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Dieting and Binge Eating

Kaitlin Broderick LCPC

We live in a society where diets are extremely common. The majority of people-especially but not limited to women-have been on a diet at one point or another during their lifetime. As many people know from experience the restricting of calories that often goes along with dieting often eventually leads to binge eating. This can lead to a vicious cycle of restricting and then overeating which can result in feelings of disgust or shame. Many people feel like failures because they couldn’t stay on their restrictive diet. The key thing to remember here is that overeating after restricting does not make you a failure-it is your body’s natural response to overeat after being deprived of calories. Try to rewire your thinking: instead of thinking I failed again think of it as this diet failed me. Here are some tips for breaking the cycle of restricting and binging. 

  1. Ditch the diet. As most people who have attempted to diet know, the more you restrict your food, the more you obsess about food. If you begin to eat when you are hungry, this signals to the brain that you aren’t starving and that food is always available if you need it. This is effective for stopping binging (if the binges are mainly a result of dieting) and also helps to stabilize blood sugar and decrease sugar cravings. When you are restricting calories, it is a natural result that your body feels fatigued and more likely to reach for sugary treats that will give you a temporary energy boost. When you aren’t depriving yourself, the body will typically begin to crave healthier foods. It may feel scary to think of giving up dieting, but if there is a pattern of dieting not working in the long term (which is the case for most people) it is time to try something new that will work.
  2. Learn to eat mindfully and intuitively. When eating, notice when you start to feel satisfied. Try to slow down and really concentrate on the way your food tastes rather than eating in a rush or scrolling through your phone while eating. Pay attention to how you feel after eating certain foods and be honest with yourself about what makes you feel good and what doesn’t. Foods high in sugar have been shown to increase anxiety, fatigue, and symptoms of depression. Good fats like nuts and salmon and protein are essential for mental clarity and energy. Eat more of the things that make you feel good. Instead of focusing solely on how you look, try to focus on providing nourishment for yourself.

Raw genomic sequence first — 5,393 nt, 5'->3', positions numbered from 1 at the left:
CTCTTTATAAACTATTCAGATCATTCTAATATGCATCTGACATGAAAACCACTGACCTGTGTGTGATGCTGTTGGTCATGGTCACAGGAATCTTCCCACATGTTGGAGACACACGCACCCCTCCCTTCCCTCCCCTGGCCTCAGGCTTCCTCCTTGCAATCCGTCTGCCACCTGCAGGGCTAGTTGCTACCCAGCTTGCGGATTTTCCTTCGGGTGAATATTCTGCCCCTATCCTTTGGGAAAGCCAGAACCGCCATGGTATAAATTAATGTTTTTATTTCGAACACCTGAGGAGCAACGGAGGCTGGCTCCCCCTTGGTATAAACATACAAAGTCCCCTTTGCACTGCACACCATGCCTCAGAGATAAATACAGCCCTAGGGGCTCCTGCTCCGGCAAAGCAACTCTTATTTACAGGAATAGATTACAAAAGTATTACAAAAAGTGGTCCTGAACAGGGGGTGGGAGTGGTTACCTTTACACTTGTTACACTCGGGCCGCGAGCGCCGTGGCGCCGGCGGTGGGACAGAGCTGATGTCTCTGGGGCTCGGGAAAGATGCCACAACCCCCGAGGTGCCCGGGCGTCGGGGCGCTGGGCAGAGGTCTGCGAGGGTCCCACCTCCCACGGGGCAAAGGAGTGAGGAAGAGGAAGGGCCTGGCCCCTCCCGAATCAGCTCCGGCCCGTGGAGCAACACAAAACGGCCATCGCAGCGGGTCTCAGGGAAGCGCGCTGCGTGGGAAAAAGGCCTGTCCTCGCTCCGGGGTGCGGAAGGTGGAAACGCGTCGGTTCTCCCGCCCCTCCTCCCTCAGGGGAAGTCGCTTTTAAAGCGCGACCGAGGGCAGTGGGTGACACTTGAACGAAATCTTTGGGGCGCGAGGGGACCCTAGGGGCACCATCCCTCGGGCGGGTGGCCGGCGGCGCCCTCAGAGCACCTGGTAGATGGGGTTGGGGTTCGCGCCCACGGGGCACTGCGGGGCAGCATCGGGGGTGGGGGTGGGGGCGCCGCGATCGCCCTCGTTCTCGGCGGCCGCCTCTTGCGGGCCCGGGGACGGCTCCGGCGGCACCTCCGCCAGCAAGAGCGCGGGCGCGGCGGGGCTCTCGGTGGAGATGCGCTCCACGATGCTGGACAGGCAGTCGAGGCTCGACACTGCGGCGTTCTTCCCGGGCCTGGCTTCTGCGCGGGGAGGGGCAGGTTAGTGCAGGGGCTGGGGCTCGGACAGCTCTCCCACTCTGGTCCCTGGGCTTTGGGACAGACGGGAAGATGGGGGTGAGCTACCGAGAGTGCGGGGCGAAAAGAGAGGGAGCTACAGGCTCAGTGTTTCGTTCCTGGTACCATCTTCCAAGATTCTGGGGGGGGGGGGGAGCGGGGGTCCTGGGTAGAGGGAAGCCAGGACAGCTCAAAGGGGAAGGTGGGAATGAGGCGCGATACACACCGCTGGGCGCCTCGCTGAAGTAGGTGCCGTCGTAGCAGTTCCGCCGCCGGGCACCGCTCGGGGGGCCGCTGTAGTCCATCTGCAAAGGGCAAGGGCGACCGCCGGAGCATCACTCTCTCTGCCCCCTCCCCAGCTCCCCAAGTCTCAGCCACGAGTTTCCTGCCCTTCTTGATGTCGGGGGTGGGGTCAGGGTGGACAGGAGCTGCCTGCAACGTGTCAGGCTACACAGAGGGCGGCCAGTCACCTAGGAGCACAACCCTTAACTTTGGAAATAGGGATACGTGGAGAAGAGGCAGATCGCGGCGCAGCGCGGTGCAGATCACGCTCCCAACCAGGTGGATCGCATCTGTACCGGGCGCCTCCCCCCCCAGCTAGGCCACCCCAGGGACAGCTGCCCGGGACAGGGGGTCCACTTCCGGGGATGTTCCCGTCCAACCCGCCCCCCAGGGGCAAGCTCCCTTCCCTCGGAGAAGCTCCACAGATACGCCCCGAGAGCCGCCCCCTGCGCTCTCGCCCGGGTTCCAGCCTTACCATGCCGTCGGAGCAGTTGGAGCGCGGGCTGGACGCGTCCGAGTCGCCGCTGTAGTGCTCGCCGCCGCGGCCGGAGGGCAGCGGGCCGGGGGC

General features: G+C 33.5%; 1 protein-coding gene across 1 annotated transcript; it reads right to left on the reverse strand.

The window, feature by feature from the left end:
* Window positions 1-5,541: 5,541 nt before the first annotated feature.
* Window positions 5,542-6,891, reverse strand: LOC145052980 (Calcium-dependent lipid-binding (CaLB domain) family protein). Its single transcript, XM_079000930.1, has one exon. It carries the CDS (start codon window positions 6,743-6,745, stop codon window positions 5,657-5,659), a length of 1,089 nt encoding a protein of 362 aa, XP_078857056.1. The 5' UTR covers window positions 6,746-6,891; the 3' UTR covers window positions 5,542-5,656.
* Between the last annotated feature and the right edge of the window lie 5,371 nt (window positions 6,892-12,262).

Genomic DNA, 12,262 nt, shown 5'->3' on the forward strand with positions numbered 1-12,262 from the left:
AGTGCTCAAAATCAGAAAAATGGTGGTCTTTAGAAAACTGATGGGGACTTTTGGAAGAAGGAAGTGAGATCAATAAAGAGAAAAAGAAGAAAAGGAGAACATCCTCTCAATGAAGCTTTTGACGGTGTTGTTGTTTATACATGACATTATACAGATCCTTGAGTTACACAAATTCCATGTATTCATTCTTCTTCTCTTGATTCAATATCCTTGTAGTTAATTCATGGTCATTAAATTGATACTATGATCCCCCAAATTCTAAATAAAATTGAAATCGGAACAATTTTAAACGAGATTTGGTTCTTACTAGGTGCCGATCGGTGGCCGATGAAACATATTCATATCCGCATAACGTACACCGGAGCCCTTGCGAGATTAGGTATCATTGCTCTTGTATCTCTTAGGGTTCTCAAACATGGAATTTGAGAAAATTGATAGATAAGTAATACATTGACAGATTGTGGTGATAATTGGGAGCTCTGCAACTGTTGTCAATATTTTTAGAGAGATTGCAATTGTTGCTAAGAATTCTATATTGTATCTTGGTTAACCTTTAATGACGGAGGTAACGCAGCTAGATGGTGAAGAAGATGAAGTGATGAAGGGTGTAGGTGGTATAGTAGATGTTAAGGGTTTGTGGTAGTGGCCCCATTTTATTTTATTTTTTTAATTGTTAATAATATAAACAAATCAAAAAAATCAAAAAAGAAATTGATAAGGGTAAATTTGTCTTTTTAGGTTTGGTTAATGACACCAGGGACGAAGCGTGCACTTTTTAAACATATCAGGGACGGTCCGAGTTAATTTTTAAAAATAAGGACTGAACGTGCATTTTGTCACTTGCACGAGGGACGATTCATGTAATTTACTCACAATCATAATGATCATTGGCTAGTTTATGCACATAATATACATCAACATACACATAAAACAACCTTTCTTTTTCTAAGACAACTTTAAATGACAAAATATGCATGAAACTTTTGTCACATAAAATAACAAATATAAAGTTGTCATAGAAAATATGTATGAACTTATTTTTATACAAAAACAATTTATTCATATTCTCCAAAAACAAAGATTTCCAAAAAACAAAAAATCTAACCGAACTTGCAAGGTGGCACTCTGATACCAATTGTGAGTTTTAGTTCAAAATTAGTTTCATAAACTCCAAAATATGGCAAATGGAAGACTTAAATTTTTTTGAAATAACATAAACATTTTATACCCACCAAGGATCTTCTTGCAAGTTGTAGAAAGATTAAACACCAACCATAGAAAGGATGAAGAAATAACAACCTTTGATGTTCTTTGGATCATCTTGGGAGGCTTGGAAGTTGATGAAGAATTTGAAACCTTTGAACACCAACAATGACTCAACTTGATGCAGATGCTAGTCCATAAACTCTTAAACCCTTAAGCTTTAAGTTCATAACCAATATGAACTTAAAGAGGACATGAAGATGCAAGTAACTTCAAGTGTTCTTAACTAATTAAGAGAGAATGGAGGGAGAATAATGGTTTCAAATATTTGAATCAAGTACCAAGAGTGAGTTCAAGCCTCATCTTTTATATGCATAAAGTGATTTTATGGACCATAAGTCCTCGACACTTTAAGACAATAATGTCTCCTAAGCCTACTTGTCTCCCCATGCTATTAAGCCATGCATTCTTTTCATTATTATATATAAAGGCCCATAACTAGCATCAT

If you find yourself continuing to binge even if you aren’t on a restrictive diet, look at triggers and how you feel leading up to a binge. Stress, sadness, and even boredom can cause people to turn to food. Pay attention to what your triggers are and learn to find alternative coping methods. For example, if you are lonely try calling a friend before turning to food. If you are feeling stressed out you can try lighting candles and taking a soothing bath, which can provide comfort you may have been turning to food for. Also, pay attention to self-defeating thoughts and behaviors you may have around food. Some people feel like if they have one cupcake their entire day is shot and they may just as well eat as many desserts as possible and start fresh tomorrow. This can lead to binging and remorse. Or you may have a habit of “saving your calories” if you are going to a restaurant at night. This can lead to feeling so hungry that by the time you go out to dinner, you just end up overeating and once again fall into the cycle of feeling remorse and/or even physically sick.

A persistent cycle of dieting and then binging may be a sign of a more serious eating disorder. If this is something you are continuously struggling with, it may be helpful to see a professional. Connect with Symmetry Counseling in Chicago to explore our individual counseling services and meet with a therapist one-on-one or virtually through telehealth counseling.

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